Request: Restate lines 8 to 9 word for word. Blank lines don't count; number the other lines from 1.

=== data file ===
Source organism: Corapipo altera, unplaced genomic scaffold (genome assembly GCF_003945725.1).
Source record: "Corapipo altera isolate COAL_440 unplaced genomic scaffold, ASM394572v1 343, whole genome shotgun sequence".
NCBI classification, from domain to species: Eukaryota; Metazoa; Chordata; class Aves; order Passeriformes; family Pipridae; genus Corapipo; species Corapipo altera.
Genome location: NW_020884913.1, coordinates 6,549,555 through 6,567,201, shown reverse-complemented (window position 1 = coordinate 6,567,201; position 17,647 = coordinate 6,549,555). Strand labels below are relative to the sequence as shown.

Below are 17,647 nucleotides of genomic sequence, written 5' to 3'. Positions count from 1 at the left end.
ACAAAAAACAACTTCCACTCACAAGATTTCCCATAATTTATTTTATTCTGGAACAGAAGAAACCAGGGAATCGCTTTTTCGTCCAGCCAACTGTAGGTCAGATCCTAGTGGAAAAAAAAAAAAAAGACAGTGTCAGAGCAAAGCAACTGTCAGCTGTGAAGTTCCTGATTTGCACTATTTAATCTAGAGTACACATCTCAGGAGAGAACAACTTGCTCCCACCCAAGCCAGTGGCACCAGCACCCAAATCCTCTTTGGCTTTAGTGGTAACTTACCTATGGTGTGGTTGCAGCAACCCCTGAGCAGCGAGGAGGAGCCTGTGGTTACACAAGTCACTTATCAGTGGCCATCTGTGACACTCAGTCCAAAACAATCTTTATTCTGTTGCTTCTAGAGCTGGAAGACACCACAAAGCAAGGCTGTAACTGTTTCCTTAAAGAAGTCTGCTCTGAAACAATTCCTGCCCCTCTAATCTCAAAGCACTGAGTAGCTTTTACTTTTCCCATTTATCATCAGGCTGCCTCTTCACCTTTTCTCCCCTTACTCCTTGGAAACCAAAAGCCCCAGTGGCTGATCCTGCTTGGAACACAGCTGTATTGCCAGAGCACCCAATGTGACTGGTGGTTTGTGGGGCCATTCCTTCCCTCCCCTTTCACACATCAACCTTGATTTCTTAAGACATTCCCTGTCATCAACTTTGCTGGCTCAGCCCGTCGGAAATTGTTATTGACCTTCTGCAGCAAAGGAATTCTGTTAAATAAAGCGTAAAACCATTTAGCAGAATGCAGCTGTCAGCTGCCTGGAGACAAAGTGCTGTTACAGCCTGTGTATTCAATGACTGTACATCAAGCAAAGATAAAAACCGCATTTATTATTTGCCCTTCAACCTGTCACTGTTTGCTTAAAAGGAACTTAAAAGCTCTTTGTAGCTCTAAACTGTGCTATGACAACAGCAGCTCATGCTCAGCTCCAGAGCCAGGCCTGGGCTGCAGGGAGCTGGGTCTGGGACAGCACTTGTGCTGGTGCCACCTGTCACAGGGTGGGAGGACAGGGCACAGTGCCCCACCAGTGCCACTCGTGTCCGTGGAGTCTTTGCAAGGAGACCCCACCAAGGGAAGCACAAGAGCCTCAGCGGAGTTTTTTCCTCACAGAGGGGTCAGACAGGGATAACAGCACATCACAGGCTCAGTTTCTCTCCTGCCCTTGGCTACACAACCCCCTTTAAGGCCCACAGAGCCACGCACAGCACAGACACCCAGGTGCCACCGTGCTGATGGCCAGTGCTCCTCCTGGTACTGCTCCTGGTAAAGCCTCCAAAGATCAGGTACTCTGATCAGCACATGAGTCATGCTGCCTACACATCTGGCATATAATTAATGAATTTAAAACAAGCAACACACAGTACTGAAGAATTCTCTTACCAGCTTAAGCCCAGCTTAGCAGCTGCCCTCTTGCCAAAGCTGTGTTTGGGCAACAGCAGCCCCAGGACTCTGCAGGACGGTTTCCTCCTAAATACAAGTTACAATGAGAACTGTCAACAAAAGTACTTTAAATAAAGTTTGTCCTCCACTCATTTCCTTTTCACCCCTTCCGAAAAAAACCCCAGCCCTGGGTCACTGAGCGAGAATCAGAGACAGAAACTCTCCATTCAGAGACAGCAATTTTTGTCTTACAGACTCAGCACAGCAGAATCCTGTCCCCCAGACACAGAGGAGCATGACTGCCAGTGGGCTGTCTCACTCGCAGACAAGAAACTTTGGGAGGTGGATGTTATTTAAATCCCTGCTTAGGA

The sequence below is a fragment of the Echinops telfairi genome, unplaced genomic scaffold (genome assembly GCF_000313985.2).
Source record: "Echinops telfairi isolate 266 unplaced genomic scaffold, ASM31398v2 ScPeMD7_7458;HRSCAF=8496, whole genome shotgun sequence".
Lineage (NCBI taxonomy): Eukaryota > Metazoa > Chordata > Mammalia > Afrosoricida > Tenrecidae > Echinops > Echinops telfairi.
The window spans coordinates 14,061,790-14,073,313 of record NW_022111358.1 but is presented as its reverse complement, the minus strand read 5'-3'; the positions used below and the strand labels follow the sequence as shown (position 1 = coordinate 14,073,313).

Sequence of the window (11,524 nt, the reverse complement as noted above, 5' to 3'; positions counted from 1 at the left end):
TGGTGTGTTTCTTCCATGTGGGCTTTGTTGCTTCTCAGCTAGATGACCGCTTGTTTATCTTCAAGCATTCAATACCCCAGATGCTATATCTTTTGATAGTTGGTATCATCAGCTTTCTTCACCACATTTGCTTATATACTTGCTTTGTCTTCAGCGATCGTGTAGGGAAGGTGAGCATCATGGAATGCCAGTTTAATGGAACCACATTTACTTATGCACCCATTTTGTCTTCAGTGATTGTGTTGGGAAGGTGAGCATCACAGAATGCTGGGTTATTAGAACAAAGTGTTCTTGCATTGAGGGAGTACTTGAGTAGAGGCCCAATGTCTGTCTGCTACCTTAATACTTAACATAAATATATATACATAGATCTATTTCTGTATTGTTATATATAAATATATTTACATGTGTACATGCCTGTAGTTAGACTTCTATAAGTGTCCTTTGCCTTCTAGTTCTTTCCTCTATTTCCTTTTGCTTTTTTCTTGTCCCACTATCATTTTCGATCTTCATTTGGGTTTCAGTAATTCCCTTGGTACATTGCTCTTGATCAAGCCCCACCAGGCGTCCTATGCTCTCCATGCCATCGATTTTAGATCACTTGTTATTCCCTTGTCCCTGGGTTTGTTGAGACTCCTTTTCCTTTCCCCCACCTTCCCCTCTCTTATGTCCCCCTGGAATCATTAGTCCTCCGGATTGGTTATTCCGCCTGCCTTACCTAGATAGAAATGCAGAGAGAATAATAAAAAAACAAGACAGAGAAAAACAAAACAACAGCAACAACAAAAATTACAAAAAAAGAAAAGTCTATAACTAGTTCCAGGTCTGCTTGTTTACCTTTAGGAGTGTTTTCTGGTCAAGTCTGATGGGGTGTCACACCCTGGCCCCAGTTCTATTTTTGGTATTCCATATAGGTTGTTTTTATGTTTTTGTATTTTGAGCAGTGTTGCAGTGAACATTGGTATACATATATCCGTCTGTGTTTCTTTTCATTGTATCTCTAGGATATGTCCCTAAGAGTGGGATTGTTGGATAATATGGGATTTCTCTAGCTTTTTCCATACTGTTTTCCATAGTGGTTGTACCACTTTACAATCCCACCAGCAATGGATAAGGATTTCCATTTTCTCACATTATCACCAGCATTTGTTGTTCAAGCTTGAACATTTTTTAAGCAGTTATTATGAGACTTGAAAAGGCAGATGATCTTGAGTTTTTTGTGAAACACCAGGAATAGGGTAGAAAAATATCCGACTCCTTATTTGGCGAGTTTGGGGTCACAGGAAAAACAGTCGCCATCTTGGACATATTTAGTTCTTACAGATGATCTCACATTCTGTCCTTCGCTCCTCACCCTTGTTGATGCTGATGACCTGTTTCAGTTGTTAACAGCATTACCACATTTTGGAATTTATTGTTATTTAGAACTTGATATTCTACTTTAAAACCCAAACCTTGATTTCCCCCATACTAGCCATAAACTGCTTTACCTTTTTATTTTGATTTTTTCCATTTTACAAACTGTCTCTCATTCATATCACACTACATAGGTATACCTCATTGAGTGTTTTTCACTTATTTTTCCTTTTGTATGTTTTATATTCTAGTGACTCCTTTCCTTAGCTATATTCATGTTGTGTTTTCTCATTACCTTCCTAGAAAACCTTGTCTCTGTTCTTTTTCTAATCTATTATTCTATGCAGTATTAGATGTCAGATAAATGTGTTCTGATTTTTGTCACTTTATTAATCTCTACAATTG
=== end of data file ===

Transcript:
Source record: "Echinops telfairi isolate 266 unplaced genomic scaffold, ASM31398v2 ScPeMD7_7458;HRSCAF=8496, whole genome shotgun sequence".
Lineage (NCBI taxonomy): Eukaryota > Metazoa > Chordata > Mammalia > Afrosoricida > Tenrecidae > Echinops > Echinops telfairi.